Mystery California Billionaire Buys Record-Breaking Life Insurance Policy

Life insuranceInvesting in a life insurance policy is smart for anyone who wants to make sure their family is provided for should a tragedy take place. Earlier this month, an unnamed tech investor billionaire took out a record-setting $201 million policy that will certainly accomplish that. SG, LLC, the California-based advisory firm that sold the policy is not legally allowed to release the name of the buyer, but narrowed it down to the 111 billionaires in the state.

The record was previously held by Peter Rosengard of the UK. But his policy was just under half of the new entry in the Guinness Book of World Records and totaled just $100 million.

For the average American, life insurance plans are certainly less valuable, and they are hardly ever as complex. The mystery billionaire’s policy will require yearly premiums in the millions and involves a whopping 19 different insurance companies. As a result, the schematics of the deal might be more amazing than its actual value.

So why would a billionaire want to take out a policy like this? What is the point?

Essentially, the policy will be helpful for tax reasons. California is one of the most-taxed states in the U.S. and policies like these are quite common, although not as expensive.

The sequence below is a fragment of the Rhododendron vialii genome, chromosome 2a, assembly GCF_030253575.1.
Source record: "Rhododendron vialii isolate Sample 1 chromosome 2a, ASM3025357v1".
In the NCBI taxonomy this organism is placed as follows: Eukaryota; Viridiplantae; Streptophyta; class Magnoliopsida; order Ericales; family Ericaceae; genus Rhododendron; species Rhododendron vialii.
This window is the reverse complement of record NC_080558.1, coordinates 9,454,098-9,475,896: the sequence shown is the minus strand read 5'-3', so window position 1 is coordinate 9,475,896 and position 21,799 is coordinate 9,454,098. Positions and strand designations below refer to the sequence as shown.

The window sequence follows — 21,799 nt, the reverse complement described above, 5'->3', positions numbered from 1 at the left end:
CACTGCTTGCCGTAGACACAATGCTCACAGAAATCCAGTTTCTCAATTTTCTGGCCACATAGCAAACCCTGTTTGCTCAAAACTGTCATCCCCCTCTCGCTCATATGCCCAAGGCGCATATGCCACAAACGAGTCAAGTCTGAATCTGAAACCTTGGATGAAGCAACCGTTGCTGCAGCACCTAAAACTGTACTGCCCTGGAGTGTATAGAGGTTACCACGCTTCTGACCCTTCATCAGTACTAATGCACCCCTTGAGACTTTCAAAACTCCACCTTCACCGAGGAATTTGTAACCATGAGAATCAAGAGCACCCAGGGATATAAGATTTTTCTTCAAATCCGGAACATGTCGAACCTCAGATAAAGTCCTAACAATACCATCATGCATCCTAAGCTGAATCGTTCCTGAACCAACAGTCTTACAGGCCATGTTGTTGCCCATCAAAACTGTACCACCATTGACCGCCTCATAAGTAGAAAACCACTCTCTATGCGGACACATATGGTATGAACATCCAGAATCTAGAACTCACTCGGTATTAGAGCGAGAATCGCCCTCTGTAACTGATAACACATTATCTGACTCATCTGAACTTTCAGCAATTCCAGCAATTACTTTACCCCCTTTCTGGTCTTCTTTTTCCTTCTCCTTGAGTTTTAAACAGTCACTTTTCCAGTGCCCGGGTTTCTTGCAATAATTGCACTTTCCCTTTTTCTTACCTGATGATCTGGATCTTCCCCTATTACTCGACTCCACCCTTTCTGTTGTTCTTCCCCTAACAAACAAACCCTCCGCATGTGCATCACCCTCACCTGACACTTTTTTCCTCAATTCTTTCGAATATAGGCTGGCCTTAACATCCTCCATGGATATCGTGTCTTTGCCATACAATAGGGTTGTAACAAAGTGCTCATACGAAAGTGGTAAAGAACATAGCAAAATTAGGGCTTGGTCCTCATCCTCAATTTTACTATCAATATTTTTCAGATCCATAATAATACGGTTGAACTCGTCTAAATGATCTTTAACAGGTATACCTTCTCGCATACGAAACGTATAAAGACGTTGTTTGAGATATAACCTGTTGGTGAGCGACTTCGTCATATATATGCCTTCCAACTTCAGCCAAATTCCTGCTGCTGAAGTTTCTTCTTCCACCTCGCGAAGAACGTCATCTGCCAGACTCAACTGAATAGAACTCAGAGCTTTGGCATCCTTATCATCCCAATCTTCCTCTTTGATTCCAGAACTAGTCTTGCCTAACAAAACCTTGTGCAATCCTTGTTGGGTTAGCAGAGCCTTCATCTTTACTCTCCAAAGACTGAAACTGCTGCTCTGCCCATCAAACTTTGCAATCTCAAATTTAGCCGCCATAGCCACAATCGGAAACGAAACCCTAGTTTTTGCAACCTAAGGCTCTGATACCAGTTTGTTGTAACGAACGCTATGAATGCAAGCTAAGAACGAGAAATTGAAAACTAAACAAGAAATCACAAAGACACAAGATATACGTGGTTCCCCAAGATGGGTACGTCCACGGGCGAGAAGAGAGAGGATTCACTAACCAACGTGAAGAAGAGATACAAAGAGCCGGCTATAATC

“It’s all about trust and estate planning,” said SG president and founder Dovi Frances. “Having a life insurance policy like this can protect significant assets.”

“If your properties are leveraged then those loans are called immediately and need to be paid off,” he added. “So if you want to head yourself against such a risk [your beneficiary] can receive the proceeds [from life insurance] without being exposed to taxes.”

“It is a large policy, but it depends on how it’s set up and the reasons behind it,” explains Carrie Quraishi, Estate Planning Attorney with Quraishi Law. “If it was set up as an ILIT, or Irrevocable Life Insurance Trust, it would be estate-tax free.”

In the future, even the wealthy should take note of policies like this. While $200 million might be exorbitant, individuals like Philip Seymour Hoffman, who failed to update his will and develop an effective estate plan, could lose millions.

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